In the computer upgrade example, parameters such as processor type and speed, amount of RAM, and hard drive size and type—standardized across all machines performing similar functions—can be used to calculate a per-unit cost estimate for each PC and, by extension, an estimate of total hardware costs.

Bottom-Up Estimates

More accurate (but also more time-consuming) than other estimation methods, bottom-up estimation identifies each activity within a project and assigns a cost to the labor and materials required to complete it.

The “bottom” in “bottom-up estimates” refers to the practice of identifying specific per-unit costs at the lowest level of the project hierarchy and building up from those amounts to establish estimates for higher levels and the project as a whole.

Let us continue with the computer upgrade example. The estimated budget for a specific activity in the project—in this case, the per-unit cost of a single PC—might look something like this:

CategoryDescriptionQuantityUnit PriceCost
HardwareOptical Mouse1$7.28$7.28
HardwareDRAM (4 GB)4$87.45$349.80
HardwareHard Drive (4TB)2$93.17$186.34
HardwareMonitor (27″)2$138.59$277.18
HardwareUSB Keyboard1$14.99$14.99
HardwareSound Card (64-bit, 7.1)1$87.25$87.25
HardwareVideo Card (6 GB)2$256.75$513.50
SoftwareOperating System1$97.35$97.35
SoftwareDesign Suite1$729.76$729.76
Office SuppliesMouse Pad1$1.99$1.99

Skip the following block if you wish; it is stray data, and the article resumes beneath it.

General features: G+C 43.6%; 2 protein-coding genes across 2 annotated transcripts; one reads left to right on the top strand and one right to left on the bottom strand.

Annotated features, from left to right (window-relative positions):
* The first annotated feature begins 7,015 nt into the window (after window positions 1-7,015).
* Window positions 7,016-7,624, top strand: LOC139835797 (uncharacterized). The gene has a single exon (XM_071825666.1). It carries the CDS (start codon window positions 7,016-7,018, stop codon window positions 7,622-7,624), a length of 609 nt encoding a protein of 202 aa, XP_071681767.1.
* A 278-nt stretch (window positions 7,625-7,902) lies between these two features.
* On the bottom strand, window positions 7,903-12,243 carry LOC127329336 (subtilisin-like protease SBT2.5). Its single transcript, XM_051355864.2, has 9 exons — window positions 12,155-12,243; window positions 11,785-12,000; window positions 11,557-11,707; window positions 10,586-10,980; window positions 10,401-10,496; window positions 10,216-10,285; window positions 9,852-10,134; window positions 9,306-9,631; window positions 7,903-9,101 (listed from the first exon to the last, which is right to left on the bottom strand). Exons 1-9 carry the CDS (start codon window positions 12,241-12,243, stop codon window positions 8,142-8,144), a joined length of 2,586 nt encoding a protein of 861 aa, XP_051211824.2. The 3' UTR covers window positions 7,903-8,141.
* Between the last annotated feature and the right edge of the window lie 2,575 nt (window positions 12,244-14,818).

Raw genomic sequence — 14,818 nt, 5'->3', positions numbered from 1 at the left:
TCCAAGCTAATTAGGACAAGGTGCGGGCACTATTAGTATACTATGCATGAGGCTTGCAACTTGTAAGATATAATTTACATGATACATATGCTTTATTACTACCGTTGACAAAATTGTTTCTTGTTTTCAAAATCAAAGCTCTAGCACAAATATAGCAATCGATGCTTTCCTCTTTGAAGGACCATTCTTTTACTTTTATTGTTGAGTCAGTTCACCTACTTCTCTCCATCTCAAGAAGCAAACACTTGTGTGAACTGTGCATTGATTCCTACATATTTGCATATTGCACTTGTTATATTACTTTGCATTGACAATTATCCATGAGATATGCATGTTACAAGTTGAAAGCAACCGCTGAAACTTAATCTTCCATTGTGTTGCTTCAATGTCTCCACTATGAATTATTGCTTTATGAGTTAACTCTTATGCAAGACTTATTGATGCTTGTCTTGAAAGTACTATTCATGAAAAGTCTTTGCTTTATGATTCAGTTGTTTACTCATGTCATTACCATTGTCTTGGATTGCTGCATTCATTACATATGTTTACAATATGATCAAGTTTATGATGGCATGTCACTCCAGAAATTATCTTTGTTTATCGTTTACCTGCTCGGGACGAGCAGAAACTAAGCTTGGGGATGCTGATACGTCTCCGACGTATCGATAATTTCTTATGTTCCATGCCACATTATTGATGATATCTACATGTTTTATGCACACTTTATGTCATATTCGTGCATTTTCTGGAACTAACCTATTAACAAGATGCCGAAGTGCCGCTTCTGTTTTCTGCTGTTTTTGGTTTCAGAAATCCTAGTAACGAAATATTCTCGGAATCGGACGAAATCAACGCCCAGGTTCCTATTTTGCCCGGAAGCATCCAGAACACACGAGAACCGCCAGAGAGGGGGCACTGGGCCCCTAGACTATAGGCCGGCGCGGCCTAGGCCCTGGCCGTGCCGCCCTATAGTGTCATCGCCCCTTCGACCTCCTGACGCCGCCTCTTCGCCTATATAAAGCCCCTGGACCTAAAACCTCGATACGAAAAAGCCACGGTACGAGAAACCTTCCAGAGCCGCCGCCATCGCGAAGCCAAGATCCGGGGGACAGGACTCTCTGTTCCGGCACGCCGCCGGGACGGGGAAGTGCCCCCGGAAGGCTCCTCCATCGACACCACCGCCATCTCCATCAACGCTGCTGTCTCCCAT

The per-unit cost of each PC is $3,125.87. This can be added to other costs within the same activity—provisioning, labor for IT staff to install, etc.—to calculate a total activity cost for the category “PC Purchase and Installation,” with installation a separate sub-category that can be refined on its own as needed.

Activity-Based Estimates

Building on bottom-up estimates, activity-based estimates combine vendor, labor, and material costs for each activity in a clear hierarchy in order to simplify calculation and granulation.

Harness the Power of Artificial Intelligence

Once you have your estimates, the next step is monitoring the performance of your project relative to your budget. Managing cash flow and evaluating the project’s adherence to the budget requires (but is not limited to):

  • Reserve Analysis
  • Earned Value Analysis
  • Schedule Variance Calculations
  • ETC Calculations
  • EAC Calculations
  • Budget Timeline Calculations and Adjustments

All of these tasks are greatly simplified by the use of a procurement solution with built-in project management software and budgeting capabilities. Automatic tracking of all project costs, as well as cloud-based document and data management, means your project team will have on-demand access to all the cost data for the project on mobile devices and desktop computers, making monitoring, adjustments, and forecasting much easier than finagling with spreadsheets and manual calculations. 

Make Every Dollar Count

The best budget is one that’s agile and comprehensive enough to fund even the most complex project. To succeed, project management professionals need to dig deep, fine-tuning estimates and carefully monitoring ongoing projects to ensure actual costs remain within their project’s budget. By applying the proper techniques and leveraging the power of technology, you can make sure every project is a cost-effective source of value for your business.